Volume 643, November 2020
|Number of page(s)||27|
|Published online||30 October 2020|
Mono-enriched stars and Galactic chemical evolution
Max Planck Institute for Astronomy,
2 Zentrum für Astronomie der Universität Heidelberg, Astronomisches Rechen-Institut, Mönchhofstr. 12, 69120 Heidelberg, Germany
3 Institute of Astronomy, Russian Academy of Sciences, Pyatnitskaya 48, 119017 Moscow, Russia
4 Universität Heidelberg, Zentrum für Astronomie, Institut für Theoretische Astrophysik, 69120 Heidelberg, Germany
5 International Max Planck Research School for Astronomy and Cosmic Physics at the University of Heidelberg (IMPRS-HD), Heidelberg, Germany
6 Leibniz-Institut für Astrophysik Potsdam (AIP), An der Sternwarte 16, 14482 Potsdam, Germany
e-mail: email@example.com; firstname.lastname@example.org
7 GEPI, Observatoire de Paris, Université PSL, CNRS, 5 Place Jules Janssen, 92190 Meudon, France
8 Department of Astronomy, School of Physics, Peking University, Beijing 100871, PR China
9 Kavli Institute for Astronomy and Astrophysics, Peking University, Beijing 100871, PR China
10 Universität Heidelberg, Interdisziplinäres Zentrum für Wissenschaftliches Rechnen, Im Neuenheimer Feld 205, 69120 Heidelberg, Germany
Accepted: 11 September 2020
A long sought after goal using chemical abundance patterns derived from metal-poor stars is to understand the chemical evolution of the Galaxy and to pin down the nature of the first stars (Pop III). Metal-poor, old, unevolved stars are excellent tracers as they preserve the abundance pattern of the gas from which they were born, and hence they are frequently targeted in chemical tagging studies. Here, we use a sample of 14 metal-poor stars observed with the high-resolution spectrograph called the Potsdam Echelle Polarimetric and Spectroscopic Instrument (PEPSI) at the Large Binocular Telescope (LBT) to derive abundances of 32 elements (34 including upper limits). We present well-sampled abundance patterns for all stars obtained using local thermodynamic equilibrium (LTE) radiative transfer codes and one-dimensional (1D) hydrostatic model atmospheres. However, it is currently well-known that the assumptions of 1D and LTE may hide several issues, thereby introducing biases in our interpretation as to the nature of the first stars and the chemical evolution of the Galaxy. Hence, we use non-LTE (NLTE) and correct the abundances using three-dimensional model atmospheres to present a physically more reliable pattern. In order to infer the nature of the first stars, we compare unevolved, cool stars, which have been enriched by a single event (“mono-enriched”), with a set of yield predictions to pin down the mass and energy of the Pop III progenitor. To date, only few bona fide second generation stars that are mono-enriched are known. A simple χ2-fit may bias our inferred mass and energy just as much as the simple 1D LTE abundance pattern, and we therefore carried out our study with an improved fitting technique considering dilution and mixing. Our sample presents Carbon Enhanced Metal-Poor (CEMP) stars, some of which are promising bona fide second generation (mono-enriched) stars. The unevolved, dwarf BD+09_2190 shows a mono-enriched signature which, combined with kinematical data, indicates that it moves in the outer halo and likely has been accreted onto the Milky Way early on. The Pop III progenitor was likely of 25.5 M⊙ and 0.6 foe (0.6 1051 erg) in LTE and 19.2 M⊙ and 1.5 foe in NLTE, respectively. Finally, we explore the predominant donor and formation site of the rapid and slow neutron-capture elements. In BD-10_3742, we find an almost clean r-process trace, as is represented in the star HD20, which is a “metal-poor Sun benchmark” for the r-process, while TYC5481-00786-1 is a promising CEMP-r/-s candidate that may be enriched by an asymptotic giant branch star of an intermediate mass and metallicity.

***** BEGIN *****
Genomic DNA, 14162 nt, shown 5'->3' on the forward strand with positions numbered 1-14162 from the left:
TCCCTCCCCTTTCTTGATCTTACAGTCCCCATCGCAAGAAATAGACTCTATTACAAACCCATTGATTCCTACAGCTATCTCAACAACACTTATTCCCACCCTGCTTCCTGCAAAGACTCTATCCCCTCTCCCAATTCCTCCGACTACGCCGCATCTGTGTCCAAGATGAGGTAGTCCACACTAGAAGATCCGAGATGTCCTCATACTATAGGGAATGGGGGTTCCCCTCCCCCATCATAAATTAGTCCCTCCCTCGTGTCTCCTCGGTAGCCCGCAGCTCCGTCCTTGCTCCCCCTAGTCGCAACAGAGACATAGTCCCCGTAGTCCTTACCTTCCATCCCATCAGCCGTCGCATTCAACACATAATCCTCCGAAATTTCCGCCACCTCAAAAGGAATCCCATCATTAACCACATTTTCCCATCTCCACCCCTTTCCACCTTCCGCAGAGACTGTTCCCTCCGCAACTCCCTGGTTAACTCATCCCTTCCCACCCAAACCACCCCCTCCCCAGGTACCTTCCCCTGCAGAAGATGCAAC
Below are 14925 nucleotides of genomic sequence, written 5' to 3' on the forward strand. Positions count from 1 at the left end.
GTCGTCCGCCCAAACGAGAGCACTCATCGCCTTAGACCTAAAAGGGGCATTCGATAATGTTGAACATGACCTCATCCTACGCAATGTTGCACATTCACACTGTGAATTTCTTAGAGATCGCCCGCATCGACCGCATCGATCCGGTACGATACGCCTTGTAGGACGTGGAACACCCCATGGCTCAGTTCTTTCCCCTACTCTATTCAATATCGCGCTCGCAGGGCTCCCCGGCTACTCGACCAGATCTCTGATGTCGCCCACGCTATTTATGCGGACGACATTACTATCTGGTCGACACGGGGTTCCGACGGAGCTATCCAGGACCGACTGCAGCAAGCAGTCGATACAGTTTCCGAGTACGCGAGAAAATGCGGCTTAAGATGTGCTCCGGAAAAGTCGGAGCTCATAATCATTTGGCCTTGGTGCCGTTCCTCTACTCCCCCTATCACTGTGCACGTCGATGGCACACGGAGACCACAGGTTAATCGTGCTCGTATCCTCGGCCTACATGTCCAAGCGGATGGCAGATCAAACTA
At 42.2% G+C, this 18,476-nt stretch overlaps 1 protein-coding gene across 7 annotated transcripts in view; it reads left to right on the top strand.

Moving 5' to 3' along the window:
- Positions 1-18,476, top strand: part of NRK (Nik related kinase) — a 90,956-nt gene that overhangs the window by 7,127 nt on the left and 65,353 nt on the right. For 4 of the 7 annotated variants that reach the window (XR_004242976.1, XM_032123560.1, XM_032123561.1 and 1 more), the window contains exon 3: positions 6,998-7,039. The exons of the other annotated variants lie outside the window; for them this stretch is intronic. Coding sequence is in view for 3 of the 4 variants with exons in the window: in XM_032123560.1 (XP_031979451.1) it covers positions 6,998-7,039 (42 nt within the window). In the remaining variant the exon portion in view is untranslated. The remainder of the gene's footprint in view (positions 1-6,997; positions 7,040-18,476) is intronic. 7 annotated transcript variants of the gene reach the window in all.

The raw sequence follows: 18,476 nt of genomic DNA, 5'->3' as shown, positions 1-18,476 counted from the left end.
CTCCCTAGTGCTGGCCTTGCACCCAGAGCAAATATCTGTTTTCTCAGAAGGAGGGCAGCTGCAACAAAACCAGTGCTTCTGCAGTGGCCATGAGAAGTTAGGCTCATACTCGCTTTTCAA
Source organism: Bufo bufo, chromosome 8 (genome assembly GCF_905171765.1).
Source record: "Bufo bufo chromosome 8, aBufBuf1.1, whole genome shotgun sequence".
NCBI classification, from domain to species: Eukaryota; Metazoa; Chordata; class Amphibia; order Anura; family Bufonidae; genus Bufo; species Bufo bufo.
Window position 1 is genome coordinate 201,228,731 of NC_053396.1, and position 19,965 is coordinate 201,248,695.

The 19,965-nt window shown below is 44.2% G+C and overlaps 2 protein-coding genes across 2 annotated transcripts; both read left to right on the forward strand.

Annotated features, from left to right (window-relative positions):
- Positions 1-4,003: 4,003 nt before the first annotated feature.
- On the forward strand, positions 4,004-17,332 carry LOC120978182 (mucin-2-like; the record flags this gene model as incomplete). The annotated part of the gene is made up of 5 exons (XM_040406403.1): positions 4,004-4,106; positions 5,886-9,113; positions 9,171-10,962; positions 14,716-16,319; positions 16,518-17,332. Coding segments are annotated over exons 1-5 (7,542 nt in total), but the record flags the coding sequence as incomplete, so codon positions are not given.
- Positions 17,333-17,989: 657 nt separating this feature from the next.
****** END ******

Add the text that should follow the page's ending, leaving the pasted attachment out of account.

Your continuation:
Key words: stars: abundances / stars: kinematics and dynamics / Galaxy: halo / nuclear reactions, nucleosynthesis, abundances / stars: Population II / stars: Population III
The line list is only available at the CDS via anonymous ftp to cdsarc.u-strasbg.fr (188.8.131.52) or via http://cdsarc.u-strasbg.fr/viz-bin/cat/J/A+A/643/A49
© C. J. Hansen et al. 2020
Open Access article, published by EDP Sciences, under the terms of the Creative Commons Attribution License (https://creativecommons.org/licenses/by/4.0), which permits unrestricted use, distribution, and reproduction in any medium, provided the original work is properly cited.
Open Access funding provided by Max Planck Society.
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